What’s the difference between autosaves and revisions in WordPress?

The goal of autosaves is to save work in progress in case something goes wrong while editing a page or a post. Autosaves take place in the background, even without you hitting the Save Draft button.

Revisions are drafts of posts or pages that you’ve manually saved. When you save a new draft, WordPress stores previous versions as revisions in case you want to revert back. Autosaves are not listed as revisions, as they’re a separate system.

two WordPress revisions side by side

With WordPress, you can only have one autosave at a time. But the revisions system lets you store multiple drafts of a post or page, then easily view changes and toggle between them.

How to use and manage WordPress autosaves

How can you manage autosaves and edit their settings? Making certain changes requires editing WordPress core files and dealing with code — we’ll guide you through those processes step by step. But first, let’s talk about restoring autosaves.

1. How to restore WordPress autosaves

Restoring a WordPress autosave is simple. If you exit the Editor without saving changes to the page or post, WordPress will warn you that you might lose those changes.

warning from WordPress that you might lose changes

After opening the Editor again, WordPress will let you know if it has an autosave available. Then, you can click on the Restore the backup button to load the autosave.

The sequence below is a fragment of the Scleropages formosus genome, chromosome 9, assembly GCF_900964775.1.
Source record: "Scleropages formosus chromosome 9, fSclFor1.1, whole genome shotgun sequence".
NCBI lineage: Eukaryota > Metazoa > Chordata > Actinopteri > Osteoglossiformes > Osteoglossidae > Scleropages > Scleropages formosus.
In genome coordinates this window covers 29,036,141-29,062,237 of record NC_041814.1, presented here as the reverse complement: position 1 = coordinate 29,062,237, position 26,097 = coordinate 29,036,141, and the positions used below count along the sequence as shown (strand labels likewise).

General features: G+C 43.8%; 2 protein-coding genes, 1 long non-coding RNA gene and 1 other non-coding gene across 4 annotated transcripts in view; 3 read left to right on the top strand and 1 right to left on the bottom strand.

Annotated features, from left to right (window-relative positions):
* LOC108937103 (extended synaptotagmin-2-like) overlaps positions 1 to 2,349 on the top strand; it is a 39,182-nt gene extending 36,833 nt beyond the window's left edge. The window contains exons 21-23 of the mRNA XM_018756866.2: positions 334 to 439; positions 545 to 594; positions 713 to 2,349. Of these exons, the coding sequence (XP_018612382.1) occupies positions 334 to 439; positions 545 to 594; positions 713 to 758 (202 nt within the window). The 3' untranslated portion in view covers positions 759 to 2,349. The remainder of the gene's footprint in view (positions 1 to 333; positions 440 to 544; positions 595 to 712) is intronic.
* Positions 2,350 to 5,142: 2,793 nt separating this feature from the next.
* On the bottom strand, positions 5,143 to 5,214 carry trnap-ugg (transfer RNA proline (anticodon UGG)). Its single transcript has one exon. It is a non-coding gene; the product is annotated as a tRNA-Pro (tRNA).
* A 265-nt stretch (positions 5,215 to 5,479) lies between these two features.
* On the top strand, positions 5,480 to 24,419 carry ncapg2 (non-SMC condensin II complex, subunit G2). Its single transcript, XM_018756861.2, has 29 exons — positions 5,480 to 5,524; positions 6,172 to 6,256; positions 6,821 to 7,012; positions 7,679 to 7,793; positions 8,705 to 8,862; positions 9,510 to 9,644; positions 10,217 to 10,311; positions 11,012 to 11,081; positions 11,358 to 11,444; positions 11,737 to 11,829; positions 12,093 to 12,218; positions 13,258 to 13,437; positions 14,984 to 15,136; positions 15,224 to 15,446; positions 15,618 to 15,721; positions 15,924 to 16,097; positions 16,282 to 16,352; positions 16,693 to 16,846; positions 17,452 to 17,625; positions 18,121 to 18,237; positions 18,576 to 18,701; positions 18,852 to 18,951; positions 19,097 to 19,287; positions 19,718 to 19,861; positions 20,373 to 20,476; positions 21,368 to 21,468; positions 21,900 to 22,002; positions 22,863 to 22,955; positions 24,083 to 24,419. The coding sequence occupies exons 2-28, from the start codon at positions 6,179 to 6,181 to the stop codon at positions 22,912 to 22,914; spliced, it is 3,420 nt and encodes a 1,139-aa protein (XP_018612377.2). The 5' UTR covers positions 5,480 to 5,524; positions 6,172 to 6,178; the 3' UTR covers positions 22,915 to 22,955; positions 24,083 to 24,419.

WordPress autosave message

WordPress will load the autosaved version of the post you’re working on. From this point on, you can continue editing the post, but probably want to save drafts periodically to avoid further problems.

2. How to delete a WordPress autosave

WordPress stores autosaves in the database. If you want to delete an autosave, there are three ways to go about it. You can access the database using a tool like phpMyAdmin and find the corresponding entry, wait for new autosaves to overwrite old ones, or use a plugin to do the job for you.

From a practical perspective, there’s little reason to delete one single autosave from the database. But some users report seeing moderate increases in site performance after removing unnecessary entries, like revisions and autosaves.

Using a plugin to “clear out” the database may not be necessary if you have a hosting plan that offers great performance and you’ve taken steps to optimize your website. Still, plugins like Advanced Database Cleaner make the process very straightforward and can also help you clear orphaned tables from the database.